But King says he saved the best race for last. "The following weekend I will bypass racing Gloucester and instead race the Vermont 50 mountain bike race, where, I should point out, I'm going to be defending my title – high, high stakes mountain bike racing."
Changes in the "family"
Despite sticking with the same team for another year, King will have to prepare for some key changes in important areas once his off-season ends in earnest. Liquigas-Cannondale will be managed by a new company for 2013 and will likely have a new title sponsor.
Brixia Sport will manage the team next season, taking over from Liquigas Sport, which ran things since the team's inception in 2004. Longtime manager Roberto Amadio will remain, as will most of the 2012 roster, including Ivan Basso, Peter Sagan, Moreno Moser, Elia Viviani and Damiano Caruso, but high-profile team leader Vincenzo Nibali will leave for Astana.
The 27-year-old Sicilian has ridden for Liquigas since 2006 and has worked his way into the position of team leader for the Grand Tours. He won the Vuelta in 2010 and finished third at the Tour de France this year. King said it's too early to tell how losing Nibali will affect the team, but he suspects the dynamics and goals won't change all that much.
"What Liquigas has done really well is develop these really young riders coming up through the Italian ranks," he said. "Like Nibali has grown into a Grand Tour contender and Grand Tour winner. Moreno Moser, just a 21-year-old kid now, he's won his first race this year, and he was second last week at the WorldTour race in Montreal.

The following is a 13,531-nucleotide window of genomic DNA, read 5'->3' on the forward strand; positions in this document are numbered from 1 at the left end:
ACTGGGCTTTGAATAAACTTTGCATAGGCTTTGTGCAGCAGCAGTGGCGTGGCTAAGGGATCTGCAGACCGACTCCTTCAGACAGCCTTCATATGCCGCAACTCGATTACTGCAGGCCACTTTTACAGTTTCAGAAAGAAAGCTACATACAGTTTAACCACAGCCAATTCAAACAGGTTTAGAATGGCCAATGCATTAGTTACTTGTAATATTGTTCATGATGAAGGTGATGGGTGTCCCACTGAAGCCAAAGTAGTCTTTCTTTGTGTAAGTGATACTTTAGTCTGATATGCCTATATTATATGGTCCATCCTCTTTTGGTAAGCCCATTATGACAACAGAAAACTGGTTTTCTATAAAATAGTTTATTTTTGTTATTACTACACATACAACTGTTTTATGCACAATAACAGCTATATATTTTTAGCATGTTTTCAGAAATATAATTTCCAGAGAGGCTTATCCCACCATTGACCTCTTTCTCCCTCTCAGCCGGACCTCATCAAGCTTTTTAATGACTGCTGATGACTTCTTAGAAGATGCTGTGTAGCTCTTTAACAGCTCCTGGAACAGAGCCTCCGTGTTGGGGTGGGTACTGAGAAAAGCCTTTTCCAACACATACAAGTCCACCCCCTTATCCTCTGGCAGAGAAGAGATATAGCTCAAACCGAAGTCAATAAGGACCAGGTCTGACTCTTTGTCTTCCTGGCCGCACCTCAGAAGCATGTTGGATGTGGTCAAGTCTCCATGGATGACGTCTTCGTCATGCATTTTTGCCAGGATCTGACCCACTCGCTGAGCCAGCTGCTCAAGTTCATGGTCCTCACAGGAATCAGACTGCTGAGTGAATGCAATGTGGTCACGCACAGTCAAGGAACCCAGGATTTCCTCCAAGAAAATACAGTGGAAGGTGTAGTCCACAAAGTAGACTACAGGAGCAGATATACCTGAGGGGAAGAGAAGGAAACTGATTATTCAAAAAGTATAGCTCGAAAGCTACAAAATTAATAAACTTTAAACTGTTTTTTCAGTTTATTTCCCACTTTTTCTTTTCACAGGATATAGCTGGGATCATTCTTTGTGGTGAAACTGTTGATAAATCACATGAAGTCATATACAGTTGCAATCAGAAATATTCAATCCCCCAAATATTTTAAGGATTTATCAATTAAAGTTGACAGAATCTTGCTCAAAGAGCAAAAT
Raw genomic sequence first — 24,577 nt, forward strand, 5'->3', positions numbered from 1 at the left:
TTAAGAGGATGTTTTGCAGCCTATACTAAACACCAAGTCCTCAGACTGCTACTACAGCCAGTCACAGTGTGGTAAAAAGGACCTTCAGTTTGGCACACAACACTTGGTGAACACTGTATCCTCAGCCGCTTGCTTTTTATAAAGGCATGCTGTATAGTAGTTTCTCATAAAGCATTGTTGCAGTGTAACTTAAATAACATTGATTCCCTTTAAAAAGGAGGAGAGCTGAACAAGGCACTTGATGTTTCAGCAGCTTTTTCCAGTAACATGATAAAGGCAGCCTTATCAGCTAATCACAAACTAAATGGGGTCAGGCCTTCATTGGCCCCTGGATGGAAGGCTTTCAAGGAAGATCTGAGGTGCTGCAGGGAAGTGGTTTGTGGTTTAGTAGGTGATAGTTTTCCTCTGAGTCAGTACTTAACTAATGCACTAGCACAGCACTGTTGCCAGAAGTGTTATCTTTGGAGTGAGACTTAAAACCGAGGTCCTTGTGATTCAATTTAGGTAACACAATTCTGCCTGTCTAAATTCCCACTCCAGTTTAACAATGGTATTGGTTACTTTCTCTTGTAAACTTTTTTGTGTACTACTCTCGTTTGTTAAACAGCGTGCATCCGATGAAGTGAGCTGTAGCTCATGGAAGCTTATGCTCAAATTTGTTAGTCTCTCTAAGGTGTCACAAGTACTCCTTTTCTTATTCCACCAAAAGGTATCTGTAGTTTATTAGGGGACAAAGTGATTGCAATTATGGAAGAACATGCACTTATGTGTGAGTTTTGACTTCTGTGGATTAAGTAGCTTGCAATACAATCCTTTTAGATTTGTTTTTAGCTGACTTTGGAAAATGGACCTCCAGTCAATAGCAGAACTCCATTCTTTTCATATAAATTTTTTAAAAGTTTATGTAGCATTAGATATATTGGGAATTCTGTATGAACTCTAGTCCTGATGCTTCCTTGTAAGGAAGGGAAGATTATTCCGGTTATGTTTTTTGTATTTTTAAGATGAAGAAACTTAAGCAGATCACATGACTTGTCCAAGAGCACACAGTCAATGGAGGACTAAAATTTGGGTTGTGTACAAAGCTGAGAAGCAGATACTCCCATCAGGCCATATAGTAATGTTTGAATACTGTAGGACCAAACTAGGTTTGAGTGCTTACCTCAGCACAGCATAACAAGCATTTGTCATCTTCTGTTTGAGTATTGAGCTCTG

"I mean we still have Peter [Sagan], who's just a phenom and a great guy to be working for," King continued. "Ivan [Basso] is certainly the heart of the team, and he's going to be going for Grand Tours as much as ever. So I don't necessarily see a lot of changes coming down the line, which works out well when you see the success of the team."
The change that will likely affect King most directly, however, is the loss of teammate Timmy Duggan, the 2012 US national champion who signed with Spidertech p/b C10 for next season. Duggan and King were the first two Americans to sign with Liquigas-Cannondale, joining the squad in 2011 and becoming quick friends over the past two years.
"Going into the Liquigas team he and I were very good acquaintances," King said. "But two years later, having spent as much time as I have with him and really getting to know him – you know he'll say it as much as I will – we're truly best friends in every sense of the word. So it will be tough not to have him on the team and as a roommate week in and week out."